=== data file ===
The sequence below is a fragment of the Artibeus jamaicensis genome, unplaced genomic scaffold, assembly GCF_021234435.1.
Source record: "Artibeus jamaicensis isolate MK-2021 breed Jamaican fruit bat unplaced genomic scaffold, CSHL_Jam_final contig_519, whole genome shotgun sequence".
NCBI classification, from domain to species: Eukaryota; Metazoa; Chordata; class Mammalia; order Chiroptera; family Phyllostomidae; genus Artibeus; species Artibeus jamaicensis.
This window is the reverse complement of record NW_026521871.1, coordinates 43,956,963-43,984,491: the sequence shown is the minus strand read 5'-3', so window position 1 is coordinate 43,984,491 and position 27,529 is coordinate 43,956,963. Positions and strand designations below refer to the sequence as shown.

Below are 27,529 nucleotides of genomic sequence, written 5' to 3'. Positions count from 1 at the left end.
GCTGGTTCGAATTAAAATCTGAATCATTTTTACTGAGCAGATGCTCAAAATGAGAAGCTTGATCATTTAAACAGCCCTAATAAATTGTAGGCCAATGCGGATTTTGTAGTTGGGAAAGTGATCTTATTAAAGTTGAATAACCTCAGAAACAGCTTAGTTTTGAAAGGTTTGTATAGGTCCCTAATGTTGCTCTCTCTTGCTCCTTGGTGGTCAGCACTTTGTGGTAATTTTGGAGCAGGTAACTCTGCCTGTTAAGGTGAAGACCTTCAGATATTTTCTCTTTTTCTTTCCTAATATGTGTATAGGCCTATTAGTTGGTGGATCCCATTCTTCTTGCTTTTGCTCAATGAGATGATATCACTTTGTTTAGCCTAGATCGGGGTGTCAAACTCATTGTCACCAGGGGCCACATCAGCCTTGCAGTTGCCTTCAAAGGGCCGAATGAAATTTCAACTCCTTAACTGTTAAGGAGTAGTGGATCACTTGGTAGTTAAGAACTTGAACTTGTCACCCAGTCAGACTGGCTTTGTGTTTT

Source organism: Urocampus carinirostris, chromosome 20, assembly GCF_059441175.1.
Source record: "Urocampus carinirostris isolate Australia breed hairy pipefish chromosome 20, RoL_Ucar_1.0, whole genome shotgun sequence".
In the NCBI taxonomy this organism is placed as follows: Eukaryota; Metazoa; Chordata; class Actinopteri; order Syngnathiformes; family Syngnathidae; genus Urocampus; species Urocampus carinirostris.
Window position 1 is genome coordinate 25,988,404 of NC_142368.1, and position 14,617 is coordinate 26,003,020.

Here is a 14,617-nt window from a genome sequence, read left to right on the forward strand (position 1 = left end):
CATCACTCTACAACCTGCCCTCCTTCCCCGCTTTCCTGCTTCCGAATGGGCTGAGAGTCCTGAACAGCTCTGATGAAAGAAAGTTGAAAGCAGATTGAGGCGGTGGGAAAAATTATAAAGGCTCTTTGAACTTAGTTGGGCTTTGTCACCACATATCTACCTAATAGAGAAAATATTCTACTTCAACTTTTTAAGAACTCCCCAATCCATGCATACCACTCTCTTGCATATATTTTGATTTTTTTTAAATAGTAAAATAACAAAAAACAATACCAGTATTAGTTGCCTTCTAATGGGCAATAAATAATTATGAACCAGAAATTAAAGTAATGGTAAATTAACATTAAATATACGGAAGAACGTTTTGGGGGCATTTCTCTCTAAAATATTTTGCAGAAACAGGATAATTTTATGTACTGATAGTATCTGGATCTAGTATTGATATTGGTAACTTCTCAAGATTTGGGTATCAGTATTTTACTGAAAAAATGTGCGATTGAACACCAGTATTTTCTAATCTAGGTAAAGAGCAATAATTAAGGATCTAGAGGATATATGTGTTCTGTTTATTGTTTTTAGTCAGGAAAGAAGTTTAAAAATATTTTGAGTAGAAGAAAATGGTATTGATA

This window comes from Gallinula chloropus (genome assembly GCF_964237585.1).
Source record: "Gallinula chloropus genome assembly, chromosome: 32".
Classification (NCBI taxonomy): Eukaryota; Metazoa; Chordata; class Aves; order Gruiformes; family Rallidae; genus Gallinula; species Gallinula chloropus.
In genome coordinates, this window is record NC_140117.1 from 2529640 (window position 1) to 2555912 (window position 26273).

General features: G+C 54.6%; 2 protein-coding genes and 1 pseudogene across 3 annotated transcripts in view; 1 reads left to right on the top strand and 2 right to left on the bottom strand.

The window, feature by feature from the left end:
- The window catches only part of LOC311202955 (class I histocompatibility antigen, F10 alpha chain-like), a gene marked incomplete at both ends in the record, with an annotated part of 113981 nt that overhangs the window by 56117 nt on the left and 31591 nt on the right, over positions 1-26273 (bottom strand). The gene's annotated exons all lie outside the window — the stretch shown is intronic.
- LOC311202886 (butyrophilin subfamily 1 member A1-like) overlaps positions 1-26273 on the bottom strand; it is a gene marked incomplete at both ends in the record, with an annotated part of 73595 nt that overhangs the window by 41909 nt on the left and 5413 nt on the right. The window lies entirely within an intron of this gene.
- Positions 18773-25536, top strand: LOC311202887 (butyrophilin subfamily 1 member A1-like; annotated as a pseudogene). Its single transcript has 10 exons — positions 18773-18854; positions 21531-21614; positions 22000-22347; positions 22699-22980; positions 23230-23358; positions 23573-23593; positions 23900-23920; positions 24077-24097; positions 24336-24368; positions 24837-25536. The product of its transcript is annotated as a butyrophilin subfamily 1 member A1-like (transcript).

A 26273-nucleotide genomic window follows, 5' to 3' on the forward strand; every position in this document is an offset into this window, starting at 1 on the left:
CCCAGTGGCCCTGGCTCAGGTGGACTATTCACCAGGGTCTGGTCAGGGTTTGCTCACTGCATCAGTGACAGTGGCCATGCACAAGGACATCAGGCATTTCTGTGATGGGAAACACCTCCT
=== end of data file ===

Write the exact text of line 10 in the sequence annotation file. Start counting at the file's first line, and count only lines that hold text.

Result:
Window position 1 is genome coordinate 25,988,404 of NC_142368.1, and position 14,617 is coordinate 26,003,020.